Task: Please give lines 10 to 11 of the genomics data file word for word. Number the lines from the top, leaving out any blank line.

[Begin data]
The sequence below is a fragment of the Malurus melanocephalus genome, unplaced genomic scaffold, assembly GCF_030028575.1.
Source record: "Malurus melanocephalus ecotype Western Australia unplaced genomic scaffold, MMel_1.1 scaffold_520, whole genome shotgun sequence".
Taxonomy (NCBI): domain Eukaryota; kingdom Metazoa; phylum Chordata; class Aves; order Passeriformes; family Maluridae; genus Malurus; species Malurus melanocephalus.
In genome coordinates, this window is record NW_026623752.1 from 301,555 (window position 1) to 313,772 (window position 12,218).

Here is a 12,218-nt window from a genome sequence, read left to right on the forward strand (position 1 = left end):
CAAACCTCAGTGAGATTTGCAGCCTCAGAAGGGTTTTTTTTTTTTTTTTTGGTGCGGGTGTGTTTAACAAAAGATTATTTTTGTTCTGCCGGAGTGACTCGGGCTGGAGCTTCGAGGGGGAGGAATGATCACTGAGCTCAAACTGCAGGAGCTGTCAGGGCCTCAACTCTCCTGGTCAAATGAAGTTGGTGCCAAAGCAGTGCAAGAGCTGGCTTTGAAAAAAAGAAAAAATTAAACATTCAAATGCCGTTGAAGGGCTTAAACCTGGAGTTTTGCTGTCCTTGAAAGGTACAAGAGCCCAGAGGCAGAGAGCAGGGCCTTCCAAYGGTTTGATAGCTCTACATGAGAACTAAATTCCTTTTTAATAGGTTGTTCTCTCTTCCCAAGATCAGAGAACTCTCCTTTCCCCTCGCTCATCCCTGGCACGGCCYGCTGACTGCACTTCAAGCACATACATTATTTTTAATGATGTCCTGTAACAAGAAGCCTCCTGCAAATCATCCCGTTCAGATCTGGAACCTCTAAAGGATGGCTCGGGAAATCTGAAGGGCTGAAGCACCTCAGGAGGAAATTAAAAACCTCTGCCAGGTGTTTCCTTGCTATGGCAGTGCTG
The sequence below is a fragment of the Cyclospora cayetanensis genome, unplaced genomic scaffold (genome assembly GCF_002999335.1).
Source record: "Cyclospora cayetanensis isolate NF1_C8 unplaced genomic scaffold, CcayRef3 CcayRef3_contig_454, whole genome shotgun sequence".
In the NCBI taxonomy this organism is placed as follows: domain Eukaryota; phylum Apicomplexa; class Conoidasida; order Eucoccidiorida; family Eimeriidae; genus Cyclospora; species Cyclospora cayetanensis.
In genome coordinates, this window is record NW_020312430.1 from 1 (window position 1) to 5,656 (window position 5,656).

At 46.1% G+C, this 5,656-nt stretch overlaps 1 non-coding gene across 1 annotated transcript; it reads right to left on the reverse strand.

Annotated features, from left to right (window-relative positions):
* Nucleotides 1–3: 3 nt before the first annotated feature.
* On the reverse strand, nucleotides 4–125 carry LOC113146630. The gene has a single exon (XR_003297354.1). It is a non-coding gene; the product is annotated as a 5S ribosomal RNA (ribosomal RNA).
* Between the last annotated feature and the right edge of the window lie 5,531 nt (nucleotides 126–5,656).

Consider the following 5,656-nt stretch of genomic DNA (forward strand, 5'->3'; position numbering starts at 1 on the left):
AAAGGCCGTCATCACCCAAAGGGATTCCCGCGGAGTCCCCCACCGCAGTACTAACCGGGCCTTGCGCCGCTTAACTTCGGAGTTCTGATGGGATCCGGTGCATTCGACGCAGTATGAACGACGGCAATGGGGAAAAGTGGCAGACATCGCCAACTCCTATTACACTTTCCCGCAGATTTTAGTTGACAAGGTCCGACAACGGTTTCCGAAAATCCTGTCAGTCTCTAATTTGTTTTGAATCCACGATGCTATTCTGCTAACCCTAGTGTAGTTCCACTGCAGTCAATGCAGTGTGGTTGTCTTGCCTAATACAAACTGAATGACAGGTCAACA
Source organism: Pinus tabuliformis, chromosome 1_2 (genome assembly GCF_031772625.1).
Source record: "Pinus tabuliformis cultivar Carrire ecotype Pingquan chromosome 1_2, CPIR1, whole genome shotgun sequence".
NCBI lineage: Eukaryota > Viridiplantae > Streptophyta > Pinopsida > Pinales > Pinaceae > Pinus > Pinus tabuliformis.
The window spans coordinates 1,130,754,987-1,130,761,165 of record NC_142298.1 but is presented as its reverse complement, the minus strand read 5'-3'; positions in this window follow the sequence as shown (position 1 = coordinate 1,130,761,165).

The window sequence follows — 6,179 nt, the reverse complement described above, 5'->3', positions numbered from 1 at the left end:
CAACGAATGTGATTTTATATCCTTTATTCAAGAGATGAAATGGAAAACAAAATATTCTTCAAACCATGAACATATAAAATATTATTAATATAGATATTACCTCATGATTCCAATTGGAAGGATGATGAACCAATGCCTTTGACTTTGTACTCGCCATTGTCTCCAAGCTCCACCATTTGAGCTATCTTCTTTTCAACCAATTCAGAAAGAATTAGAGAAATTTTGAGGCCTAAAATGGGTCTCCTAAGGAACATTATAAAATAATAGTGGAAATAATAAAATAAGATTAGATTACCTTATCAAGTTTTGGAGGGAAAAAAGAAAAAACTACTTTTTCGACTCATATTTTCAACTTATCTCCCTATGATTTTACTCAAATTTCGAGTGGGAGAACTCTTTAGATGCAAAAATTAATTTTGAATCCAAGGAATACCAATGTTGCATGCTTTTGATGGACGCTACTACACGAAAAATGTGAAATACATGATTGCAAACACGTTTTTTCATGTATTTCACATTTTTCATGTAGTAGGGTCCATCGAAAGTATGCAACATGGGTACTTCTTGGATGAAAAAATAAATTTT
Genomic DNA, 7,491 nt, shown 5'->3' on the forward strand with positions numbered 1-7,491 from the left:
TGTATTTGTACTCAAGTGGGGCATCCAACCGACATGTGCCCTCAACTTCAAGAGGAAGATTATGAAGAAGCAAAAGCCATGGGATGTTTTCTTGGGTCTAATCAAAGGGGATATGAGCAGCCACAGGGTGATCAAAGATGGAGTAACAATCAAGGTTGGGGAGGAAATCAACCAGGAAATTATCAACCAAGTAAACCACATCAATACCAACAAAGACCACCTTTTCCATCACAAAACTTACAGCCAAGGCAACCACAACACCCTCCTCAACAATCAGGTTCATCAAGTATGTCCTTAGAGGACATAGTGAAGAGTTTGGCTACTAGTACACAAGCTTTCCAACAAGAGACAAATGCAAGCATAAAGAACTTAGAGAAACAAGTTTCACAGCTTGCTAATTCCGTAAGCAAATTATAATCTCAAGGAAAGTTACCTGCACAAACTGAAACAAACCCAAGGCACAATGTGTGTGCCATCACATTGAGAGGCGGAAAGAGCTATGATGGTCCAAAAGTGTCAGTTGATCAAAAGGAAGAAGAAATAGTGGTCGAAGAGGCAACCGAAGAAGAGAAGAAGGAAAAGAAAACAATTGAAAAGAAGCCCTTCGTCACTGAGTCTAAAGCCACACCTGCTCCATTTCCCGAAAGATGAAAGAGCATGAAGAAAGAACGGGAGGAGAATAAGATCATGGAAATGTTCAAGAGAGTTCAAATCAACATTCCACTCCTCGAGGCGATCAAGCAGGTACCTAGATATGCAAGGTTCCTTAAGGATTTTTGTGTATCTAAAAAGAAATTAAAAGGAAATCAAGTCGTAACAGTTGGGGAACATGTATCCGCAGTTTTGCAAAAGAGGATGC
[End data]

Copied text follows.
In genome coordinates, this window is record NW_020312430.1 from 1 (window position 1) to 5,656 (window position 5,656).

At 46.1% G+C, this 5,656-nt stretch overlaps 1 non-coding gene across 1 annotated transcript; it reads right to left on the reverse strand.